Correspondence (Series 1) is the largest series of the collection (80 linear feet) and is comprised of extensive correspondence files, primarily between Germain Seligman and his New York office staff with domestic and foreign private clients, collectors, dealers, individuals representing public museums and collections, and international scholars. The New York Office Correspondence (Series 1.1) concerns a wide variety of topics, including routine business matters, but focuses primarily on potential and realized sales and purchases and provenance documentation. Also found is detailed information on financial transactions, commissions, stock inventory, and the travel of Germain Seligman and other staff. Paris Office Correspondence (Series 1.2) is separated into a small subseries and contains correspondence written primarily by Jacques Seligmann from Paris. The subseries General Correspondence (Series 1.3) is the largest subsection of the Correspondence series and contains letters written to and received from clients and other business associates concerning business transactions and inquiries. The subseries Museum Correspondence (Series 1.4) contains letters between the firm and art institutions and museums. The subseries >Germain Seligman's Correspondence (Series 1.5), also arranged in this series, contains not only personal letters but a wealth of information concerning the affairs of the firm. Much personal correspondence was marked "private."
Also of note in the Correspondence series are the Legal Correspondence Files (Series 1.6) and the Inter-Office Correspondence (Series 1.9) and Inter-Office Memoranda (Series 1.13). The Legal Correspondence Files subseries houses correspondence with both U.S. and Paris attorneys and concerns legal affairs and specific lawsuits. Of particular interest are Germain Seligman's attempts to recover Seligmann family and Paris gallery artwork and other assets stolen or confiscated by the Germans in World War II. This small subseries also contains limited information on the stock and inventory holdings of several of the firm's and Germain Seligman's subsidiary corporations, family legal affairs and lawsuits, and other related legal matters. The subseries Inter-Office Correspondence and Inter-Office Memoranda (called fiches by Seligmann staff) include memos between Germain Seligman and his staff about clients, collectors, sales, acquisitions, and other matters. These offer interesting commentary clearly intended to be read by staff only.
Also prominent is Collectors Files (Series 2), which contains numerous reference files documenting the collections of existing and potential clients with whom Seligmann & Co. maintained contacts. The files are arranged by either individual name or institution and reflect the wide scope of collector references maintained by the firm throughout its operating years. The files contain a variety of reference materials, such as photographs, provenance notes, and sales, purchase, and inventory information in cases where the collector purchased from the firm or the firm purchased from the collector. Researchers will find that many of the private and public names that appear in General Correspondence (Series 1.3) appear in the Collectors Files as well. Also found in this series are specific files relating to the Duc d'Arenberg Collection, the Clarence H. Mackay Collection, the Mortimer L. Schiff Collection, and the Prince of Liechtenstein Collection. The firm either handled substantial estate sales for these collections or purchased and sold important pieces from these collections.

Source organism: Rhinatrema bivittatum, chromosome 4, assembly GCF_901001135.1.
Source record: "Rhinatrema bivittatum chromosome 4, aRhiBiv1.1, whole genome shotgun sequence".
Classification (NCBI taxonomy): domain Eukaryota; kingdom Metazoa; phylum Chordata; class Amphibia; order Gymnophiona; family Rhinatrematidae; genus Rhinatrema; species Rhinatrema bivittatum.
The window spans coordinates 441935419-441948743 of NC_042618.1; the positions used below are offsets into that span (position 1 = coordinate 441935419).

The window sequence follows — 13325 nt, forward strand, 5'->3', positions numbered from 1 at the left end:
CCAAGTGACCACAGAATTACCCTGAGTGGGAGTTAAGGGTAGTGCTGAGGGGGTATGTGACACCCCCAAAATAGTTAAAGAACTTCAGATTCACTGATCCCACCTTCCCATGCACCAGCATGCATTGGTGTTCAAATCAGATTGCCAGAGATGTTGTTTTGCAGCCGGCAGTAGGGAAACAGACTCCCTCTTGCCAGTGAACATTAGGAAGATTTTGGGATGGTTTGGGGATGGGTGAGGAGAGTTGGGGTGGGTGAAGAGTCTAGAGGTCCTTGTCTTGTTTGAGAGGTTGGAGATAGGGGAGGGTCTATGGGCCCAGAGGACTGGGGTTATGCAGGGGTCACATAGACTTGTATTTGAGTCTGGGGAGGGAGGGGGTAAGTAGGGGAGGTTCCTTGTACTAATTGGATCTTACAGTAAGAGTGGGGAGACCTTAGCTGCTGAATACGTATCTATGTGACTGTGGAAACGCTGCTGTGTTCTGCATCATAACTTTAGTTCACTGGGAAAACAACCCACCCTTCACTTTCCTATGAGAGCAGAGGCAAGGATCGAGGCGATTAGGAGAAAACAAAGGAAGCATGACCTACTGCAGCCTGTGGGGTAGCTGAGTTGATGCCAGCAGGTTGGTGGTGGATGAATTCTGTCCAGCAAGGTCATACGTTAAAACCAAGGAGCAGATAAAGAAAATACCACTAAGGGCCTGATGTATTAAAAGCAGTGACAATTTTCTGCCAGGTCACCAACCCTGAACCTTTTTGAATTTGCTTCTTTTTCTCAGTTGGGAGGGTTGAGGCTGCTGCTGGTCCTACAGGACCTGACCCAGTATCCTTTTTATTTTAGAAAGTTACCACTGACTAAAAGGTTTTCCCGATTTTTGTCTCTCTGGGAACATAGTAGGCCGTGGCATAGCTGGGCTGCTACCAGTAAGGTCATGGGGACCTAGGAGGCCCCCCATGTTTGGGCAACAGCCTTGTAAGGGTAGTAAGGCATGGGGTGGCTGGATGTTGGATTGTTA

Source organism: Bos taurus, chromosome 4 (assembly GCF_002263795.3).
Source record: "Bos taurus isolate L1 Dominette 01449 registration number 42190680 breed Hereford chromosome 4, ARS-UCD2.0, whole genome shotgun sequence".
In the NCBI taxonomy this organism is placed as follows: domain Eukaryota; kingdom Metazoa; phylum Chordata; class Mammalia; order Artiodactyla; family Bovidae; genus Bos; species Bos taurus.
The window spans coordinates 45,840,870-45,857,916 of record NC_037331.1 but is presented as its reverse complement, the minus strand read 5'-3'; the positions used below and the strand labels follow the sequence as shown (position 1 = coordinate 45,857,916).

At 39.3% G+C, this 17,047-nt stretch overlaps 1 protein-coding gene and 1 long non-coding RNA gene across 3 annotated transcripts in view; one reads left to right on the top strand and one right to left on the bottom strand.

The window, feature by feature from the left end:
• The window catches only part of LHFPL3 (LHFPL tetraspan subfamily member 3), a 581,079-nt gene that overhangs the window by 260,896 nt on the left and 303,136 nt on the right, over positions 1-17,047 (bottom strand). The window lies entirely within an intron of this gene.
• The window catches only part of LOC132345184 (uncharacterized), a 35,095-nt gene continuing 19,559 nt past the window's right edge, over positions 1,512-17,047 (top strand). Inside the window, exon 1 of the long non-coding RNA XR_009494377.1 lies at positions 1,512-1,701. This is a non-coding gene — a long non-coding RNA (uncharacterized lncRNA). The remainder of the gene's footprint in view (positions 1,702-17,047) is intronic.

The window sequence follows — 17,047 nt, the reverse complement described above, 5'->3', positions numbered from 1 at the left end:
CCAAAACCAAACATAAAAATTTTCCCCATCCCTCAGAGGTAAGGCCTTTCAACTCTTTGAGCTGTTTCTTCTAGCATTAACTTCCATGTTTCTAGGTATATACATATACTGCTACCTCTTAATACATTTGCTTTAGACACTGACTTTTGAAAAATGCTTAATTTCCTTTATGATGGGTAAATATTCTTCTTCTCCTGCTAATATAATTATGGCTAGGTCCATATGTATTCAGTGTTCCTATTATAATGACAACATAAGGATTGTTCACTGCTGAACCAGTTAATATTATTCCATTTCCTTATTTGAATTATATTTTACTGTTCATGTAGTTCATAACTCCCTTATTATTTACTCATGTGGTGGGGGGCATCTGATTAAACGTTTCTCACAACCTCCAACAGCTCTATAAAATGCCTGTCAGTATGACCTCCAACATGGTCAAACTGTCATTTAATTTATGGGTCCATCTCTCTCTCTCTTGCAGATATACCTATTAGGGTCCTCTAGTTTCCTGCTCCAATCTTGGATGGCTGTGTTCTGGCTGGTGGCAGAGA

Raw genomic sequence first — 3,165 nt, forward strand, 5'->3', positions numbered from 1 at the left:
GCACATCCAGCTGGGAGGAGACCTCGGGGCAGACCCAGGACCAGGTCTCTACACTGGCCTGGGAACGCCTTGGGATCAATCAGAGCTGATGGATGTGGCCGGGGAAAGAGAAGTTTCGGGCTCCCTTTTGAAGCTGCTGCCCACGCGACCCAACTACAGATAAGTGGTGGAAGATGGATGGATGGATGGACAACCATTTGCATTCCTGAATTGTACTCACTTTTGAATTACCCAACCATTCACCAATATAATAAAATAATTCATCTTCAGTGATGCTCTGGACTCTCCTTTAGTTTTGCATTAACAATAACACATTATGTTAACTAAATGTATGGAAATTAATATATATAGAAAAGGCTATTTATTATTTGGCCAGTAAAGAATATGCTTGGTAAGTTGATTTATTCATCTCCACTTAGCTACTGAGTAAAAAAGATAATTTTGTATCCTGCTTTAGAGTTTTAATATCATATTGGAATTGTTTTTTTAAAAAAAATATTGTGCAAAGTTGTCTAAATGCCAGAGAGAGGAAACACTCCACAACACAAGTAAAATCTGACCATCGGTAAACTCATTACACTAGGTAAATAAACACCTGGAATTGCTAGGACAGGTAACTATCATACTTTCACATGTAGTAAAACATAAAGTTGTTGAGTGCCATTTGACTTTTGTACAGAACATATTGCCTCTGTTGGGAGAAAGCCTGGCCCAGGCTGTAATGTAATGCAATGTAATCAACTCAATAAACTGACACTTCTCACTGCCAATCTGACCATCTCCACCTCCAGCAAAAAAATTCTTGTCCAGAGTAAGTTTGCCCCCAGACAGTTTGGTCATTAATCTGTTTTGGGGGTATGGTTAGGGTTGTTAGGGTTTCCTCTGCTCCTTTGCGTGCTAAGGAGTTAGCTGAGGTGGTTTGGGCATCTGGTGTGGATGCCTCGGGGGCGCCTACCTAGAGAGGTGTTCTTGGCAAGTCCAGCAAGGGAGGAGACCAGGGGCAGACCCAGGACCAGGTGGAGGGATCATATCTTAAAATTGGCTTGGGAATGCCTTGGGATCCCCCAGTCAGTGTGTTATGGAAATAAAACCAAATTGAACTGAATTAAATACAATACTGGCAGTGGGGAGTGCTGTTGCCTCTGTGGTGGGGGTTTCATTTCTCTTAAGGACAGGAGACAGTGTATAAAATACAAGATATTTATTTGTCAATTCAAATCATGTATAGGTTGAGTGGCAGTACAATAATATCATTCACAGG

Auction Files (Series 3) and Exhibition files (Series 4) trace the sales and exhibition activities undertaken by Jacques Seligmann & Co., Inc. In the Auction files, researchers will find documentation of auctions of individual works of art owned by the firm and handled by Christie's, Parke-Bernet, and other auction houses. Of particular interest is the 1948-1949 Parke-Bernet auction of the C. S. Wadsworth Trust, a "dummy" trust set up by the firm to dispose of a portion of its unsold inventory. The Exhibition Files house a variety of documentation, such as catalogs and correspondence, concerning the firm's active exhibition history. Many of the exhibitions featured works of art recently acquired by the firm, such as the 1937 exhibition, Twenty Years in the Evolution of Picasso, which included a number of Picassos the firm acquired from Madame Jacques Doucet that year.
Reference Files (Series 5) includes a card catalog to books and catalogs in the library maintained by Jacques Seligmann & Co., Inc., and a photograph reference index of works of art. Inventory and Stock Files (Series 6) tracks the firm's inventory through a series of stock books and supporting documentation that include sales and provenance information.
Financial Files and Shipping Records (Series 7) consists primarily of records of the New York office, but some Paris office documents can be found scattered throughout. Found in this series is a wide variety of financial records including purchase receipt files, credit notes, invoices, consignment invoices and books, invoices, consular invoices, sales and purchase account books, ledgers, and tax records. The records appear to be quite complete and date from 1910 to 1977. Of particular interest are the purchase receipts and credit notes and memoranda that contain detailed documentation on acquisitions and sales. The consignment invoices provide information about works of art sold on behalf of other galleries and dealers, as well as which galleries and dealers were handling works of art for Jacques Seligmann & Co., Inc. Although quite large and complex, the financial records offer a comprehensive overview of the firm's business and financial transactions.